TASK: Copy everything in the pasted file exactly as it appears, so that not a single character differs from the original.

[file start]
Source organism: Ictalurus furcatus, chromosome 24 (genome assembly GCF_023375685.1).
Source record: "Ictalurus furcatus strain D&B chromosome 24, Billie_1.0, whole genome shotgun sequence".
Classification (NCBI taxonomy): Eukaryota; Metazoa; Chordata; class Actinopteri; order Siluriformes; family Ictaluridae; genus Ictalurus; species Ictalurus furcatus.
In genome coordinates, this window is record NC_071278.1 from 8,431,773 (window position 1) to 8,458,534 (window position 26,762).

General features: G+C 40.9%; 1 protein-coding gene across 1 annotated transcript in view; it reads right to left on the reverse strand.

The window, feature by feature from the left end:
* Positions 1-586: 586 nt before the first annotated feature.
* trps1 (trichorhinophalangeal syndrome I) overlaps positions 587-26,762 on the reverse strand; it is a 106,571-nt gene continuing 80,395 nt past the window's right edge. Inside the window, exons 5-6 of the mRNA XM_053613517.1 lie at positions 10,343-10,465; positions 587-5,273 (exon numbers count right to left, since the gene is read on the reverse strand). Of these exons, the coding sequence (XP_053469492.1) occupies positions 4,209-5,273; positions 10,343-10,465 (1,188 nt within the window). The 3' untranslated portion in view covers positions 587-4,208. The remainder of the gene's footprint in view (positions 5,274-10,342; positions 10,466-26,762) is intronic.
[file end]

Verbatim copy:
Source organism: Ictalurus furcatus, chromosome 24 (genome assembly GCF_023375685.1).
Source record: "Ictalurus furcatus strain D&B chromosome 24, Billie_1.0, whole genome shotgun sequence".
Classification (NCBI taxonomy): Eukaryota; Metazoa; Chordata; class Actinopteri; order Siluriformes; family Ictaluridae; genus Ictalurus; species Ictalurus furcatus.
In genome coordinates, this window is record NC_071278.1 from 8,431,773 (window position 1) to 8,458,534 (window position 26,762).

General features: G+C 40.9%; 1 protein-coding gene across 1 annotated transcript in view; it reads right to left on the reverse strand.

The window, feature by feature from the left end:
* Positions 1-586: 586 nt before the first annotated feature.
* trps1 (trichorhinophalangeal syndrome I) overlaps positions 587-26,762 on the reverse strand; it is a 106,571-nt gene continuing 80,395 nt past the window's right edge. Inside the window, exons 5-6 of the mRNA XM_053613517.1 lie at positions 10,343-10,465; positions 587-5,273 (exon numbers count right to left, since the gene is read on the reverse strand). Of these exons, the coding sequence (XP_053469492.1) occupies positions 4,209-5,273; positions 10,343-10,465 (1,188 nt within the window). The 3' untranslated portion in view covers positions 587-4,208. The remainder of the gene's footprint in view (positions 5,274-10,342; positions 10,466-26,762) is intronic.